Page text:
MHRA Unveils 'Regulatory Ready' Stem Cell Lines
Posted 27 February 2017 | By
The UK's Medicines and Healthcare products Regulatory Agency (MHRA) on Monday said it is looking to boost the development of cell therapies through the availability of what it calls "regulatory ready" embryonic stem cell lines.
"The UK Stem Cell Bank (UKSCB) at the National Institute for Biological Standards and Control (NIBSC) is releasing its first stem cell lines suitable for development into novel cell-based medicines to researchers wishing to bring new and innovative therapies to clinical trial," MHRA said on Monday.
The stem cell lines are intended to serve as qualified starting materials for cell therapies looking to enter clinical trials.
"The availability of EUTCD [EU Tissue and Cell Directives]-grade human embryonic stem cell lines via the UKSCB provides an invaluable 'gold standard' starting material; ensuring high quality and ethically-sourced stem cells are widely available to the research community to use in human clinical studies," said Rob Buckle, chief science officer at the UK's Medical Research Council, which is a co-sponsor of the UKSCB.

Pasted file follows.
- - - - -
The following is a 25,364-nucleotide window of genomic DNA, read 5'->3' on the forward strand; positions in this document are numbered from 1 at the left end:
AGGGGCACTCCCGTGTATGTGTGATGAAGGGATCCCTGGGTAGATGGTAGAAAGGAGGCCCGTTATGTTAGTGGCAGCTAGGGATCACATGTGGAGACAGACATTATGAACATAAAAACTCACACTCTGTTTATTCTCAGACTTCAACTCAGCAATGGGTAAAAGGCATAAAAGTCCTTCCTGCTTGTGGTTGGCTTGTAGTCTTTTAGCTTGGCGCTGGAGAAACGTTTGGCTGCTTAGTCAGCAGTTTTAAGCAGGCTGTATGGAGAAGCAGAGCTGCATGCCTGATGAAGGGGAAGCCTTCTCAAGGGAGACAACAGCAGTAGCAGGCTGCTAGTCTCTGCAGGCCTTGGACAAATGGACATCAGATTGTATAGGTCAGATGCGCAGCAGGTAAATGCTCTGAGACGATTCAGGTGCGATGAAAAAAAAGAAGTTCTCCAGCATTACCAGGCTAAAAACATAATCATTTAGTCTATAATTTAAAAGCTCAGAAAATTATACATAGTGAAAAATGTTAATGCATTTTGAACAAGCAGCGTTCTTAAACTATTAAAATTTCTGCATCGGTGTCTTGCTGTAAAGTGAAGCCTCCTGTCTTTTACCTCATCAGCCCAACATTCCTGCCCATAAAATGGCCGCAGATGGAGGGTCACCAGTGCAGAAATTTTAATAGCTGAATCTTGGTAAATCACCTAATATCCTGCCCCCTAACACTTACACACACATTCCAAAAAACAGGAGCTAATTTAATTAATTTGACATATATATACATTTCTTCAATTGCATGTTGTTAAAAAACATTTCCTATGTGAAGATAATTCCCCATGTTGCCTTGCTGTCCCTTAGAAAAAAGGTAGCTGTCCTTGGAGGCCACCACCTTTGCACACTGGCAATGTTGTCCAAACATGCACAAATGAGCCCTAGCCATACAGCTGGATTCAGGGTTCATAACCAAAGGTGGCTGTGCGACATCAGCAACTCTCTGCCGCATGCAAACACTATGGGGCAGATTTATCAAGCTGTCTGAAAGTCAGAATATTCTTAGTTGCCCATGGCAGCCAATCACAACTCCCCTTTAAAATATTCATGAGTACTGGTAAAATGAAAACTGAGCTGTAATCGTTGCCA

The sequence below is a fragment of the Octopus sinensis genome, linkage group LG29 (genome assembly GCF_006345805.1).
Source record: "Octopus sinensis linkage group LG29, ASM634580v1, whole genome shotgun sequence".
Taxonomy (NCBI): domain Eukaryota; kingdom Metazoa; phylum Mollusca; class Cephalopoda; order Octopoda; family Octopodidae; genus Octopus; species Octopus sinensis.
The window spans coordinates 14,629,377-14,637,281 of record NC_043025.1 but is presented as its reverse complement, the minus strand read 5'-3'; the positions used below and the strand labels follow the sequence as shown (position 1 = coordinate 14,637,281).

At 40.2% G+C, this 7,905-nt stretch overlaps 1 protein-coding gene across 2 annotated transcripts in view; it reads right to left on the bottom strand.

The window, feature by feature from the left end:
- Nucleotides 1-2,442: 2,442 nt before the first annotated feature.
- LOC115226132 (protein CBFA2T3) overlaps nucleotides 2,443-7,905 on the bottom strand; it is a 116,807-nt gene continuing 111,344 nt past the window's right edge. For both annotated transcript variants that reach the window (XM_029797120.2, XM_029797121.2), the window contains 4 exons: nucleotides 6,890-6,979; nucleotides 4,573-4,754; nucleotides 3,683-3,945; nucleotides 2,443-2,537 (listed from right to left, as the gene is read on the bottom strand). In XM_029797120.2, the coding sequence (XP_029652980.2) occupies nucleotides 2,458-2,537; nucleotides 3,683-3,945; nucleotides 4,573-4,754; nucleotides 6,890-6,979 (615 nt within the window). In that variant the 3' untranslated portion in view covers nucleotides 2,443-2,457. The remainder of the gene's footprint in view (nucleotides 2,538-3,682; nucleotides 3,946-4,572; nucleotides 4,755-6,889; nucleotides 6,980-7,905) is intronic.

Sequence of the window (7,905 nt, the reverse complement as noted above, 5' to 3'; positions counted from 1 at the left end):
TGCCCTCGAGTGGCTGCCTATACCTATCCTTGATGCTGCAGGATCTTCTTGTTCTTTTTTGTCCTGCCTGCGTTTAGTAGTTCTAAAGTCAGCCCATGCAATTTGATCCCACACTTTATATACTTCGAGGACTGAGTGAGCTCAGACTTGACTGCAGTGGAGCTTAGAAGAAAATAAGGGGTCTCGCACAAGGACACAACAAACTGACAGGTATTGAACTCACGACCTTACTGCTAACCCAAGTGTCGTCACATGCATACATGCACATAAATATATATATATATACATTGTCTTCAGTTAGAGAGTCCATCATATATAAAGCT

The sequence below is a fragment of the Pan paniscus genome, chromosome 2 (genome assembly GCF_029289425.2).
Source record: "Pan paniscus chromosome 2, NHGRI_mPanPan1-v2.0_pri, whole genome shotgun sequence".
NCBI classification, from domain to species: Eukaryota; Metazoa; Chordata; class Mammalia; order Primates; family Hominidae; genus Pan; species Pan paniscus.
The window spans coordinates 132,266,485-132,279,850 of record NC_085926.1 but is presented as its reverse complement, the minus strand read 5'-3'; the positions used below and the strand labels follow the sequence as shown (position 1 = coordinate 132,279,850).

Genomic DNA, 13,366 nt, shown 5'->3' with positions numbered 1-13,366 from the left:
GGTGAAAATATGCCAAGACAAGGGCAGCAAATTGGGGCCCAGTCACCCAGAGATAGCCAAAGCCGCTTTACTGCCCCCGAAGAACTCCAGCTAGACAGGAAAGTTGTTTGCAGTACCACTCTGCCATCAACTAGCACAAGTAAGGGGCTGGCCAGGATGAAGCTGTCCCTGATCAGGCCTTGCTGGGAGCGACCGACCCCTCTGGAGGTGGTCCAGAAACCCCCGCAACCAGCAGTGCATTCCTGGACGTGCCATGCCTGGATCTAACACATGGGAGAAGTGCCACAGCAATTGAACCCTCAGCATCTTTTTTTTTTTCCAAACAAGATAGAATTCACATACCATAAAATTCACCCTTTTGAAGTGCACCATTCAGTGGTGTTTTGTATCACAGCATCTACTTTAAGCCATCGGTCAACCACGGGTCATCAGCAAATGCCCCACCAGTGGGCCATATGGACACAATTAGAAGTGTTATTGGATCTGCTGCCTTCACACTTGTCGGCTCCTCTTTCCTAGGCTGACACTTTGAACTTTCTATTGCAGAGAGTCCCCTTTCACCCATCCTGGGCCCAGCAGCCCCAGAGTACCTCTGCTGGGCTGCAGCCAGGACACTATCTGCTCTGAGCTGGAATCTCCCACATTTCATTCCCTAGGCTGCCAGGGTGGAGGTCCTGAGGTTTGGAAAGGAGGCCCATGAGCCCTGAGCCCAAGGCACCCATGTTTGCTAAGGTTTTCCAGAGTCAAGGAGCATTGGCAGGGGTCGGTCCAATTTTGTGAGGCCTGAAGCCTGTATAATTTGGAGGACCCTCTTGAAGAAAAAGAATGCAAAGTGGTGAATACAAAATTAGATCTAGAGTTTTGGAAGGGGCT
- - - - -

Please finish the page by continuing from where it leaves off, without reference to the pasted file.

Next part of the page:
The stem cell lines will be produced by a handful of UK-based universities and deposited at the UKSCB in compliance with the EUTCD, which establishes quality and safety standards for human tissue and cells.
According to the UKSCB, "EUTCD-grade cell lines undergo a process known as due diligence to ensure they meet the requirements of the EU Tissue and Cell Directives before they are accepted for banking and distribution for human application. The EUTCD-grade cell lines have been derived from embryos under the informed consent requirements of the UK Fertilisation and Embryology Authority (HFEA) and have been reviewed by an independent UK Steering Committee."
In the coming months, MHRA says that stem cell lines produced by the University of Sheffield, University of Manchester and King's College London will be made available, followed by additional stem cell lines from Newcastle University and Roslin Cells by the end of the year.